On August 2, the Senate Committee on Finance approved an important amendment to the Low Income Housing Tax Credit program as part of a draft tax extenders bill. Other housing-related provisions were also included in the bill, the Family and Business Tax Cut Certainty Action of 2012.
Senators Maria Cantwell (D-WA) and Olympia Snowe (R-ME) introduced an amendment to the tax extenders bill during the Committee’s August 2 markup that would give more time for LIHTC projects to take advantage of the 9% minimum rate for LIHTC provided by 2008’s Housing and Economic Recovery Act (HERA).
A minimum tax credit rate for the 9% credit was included in HERA but will expire for apartments placed in service after the end of 2013. As enacted in the Tax Reform Act of 1986, the amount of LIHTCs that are awarded to development projects is based on a formula that uses the federal cost of borrowing to determine the credit rate. As the cost of borrowing declines, the amount of LIHTCs also declines. The provision establishes a 9% minimum credit amount that LIHTC developments would receive, protecting them from reductions in investor equity that can be used to build affordable housing.
HERA established this 9% minimum rate for LIHTC projects placed in service in 2013. The successful amendment would continue the 9% minimum floor for projects “allocated” LIHTCs in 2013.
The language change made by the amendment is subtle, but its impact is significant. LIHTC developers say that the “placed in service by the end of 2013” stipulation for receipt of a 9% minimum tax credit rate will stall LIHTC development as early as this year, as it can take several months or more to place a tax credit project into service. Making the minimum rate dependent on allocation, not placement into service, provides some relief. Housing advocates continue to support H.R. 3661 and S. 1989, which would make the 9% minimum credit rate permanent and establish a similar minimum rate for the 4% credit.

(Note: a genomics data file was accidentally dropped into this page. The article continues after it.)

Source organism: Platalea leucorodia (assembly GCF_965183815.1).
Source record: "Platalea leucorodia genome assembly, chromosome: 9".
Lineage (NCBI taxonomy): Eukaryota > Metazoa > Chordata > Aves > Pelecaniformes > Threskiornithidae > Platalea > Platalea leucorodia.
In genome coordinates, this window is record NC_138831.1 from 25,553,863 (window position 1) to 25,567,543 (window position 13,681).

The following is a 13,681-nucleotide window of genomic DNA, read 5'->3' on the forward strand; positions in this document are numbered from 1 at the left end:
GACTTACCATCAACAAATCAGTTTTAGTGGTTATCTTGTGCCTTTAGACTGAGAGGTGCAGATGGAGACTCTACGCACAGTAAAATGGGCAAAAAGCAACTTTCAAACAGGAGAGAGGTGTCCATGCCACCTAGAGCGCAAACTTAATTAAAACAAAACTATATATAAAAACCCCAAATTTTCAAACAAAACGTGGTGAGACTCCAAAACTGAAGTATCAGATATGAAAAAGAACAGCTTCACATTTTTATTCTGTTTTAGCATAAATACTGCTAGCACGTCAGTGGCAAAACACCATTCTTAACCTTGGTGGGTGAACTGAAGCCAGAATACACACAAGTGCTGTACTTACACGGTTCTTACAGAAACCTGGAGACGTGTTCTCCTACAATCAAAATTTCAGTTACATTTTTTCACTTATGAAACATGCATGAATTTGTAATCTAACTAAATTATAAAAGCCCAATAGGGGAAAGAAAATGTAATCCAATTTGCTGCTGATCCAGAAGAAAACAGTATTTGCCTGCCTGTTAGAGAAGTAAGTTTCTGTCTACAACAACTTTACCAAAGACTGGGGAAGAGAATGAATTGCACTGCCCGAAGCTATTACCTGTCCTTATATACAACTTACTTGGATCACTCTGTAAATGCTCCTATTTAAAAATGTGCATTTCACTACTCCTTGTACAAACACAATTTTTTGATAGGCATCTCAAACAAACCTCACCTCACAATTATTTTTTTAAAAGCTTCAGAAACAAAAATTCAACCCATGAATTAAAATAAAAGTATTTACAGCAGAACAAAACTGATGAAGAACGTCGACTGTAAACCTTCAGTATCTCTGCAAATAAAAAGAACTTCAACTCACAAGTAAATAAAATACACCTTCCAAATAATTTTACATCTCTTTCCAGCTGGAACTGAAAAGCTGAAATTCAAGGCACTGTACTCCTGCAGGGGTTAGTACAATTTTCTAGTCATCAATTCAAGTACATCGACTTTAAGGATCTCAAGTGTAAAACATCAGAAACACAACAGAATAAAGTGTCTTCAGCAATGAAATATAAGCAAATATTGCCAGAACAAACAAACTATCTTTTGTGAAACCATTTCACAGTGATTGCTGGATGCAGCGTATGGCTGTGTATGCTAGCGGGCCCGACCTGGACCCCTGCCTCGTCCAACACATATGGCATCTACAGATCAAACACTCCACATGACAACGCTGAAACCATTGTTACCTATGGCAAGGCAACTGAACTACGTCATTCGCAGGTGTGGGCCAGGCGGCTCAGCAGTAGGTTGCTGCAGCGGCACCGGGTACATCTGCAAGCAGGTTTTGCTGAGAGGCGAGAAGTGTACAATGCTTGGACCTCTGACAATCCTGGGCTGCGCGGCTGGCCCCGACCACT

The Senate Committee’s draft tax extenders bill also includes a two years renewal of a provision, expired at the end of 2011, allowing recipients of the military basic allowance for housing to exclude that allowance from their income for the purpose of determining eligibility for LIHTC units. The exclusion would apply only to “qualified” LIHTC buildings, defined as those located in counties with military bases whose personnel size has grown by more than 20% between 2005 and 2008. The provision would also apply to LIHTC buildings in adjacent counties. NLIHC has long opposed this exclusion of income and believes that it only serves to allow higher income households into LITHC units, at a time when Congress should be making the LIHTC program more affordable to lower income households. The Defense Department itself does not think the exclusion is necessary.
The draft tax extenders bill also includes an extension of the New Markets Tax Credit, which seeks to leverage private investment in low income communities by providing a 39% tax credit spread over seven years. The bill also includes a two year extension of a policy that allows mortgage insurance to be deduced for a qualified personal residence for households with adjusted gross incomes of less than $110,000.
View the Committee’s materials on the Family and Business Tax Cut Certainty Action of 2012.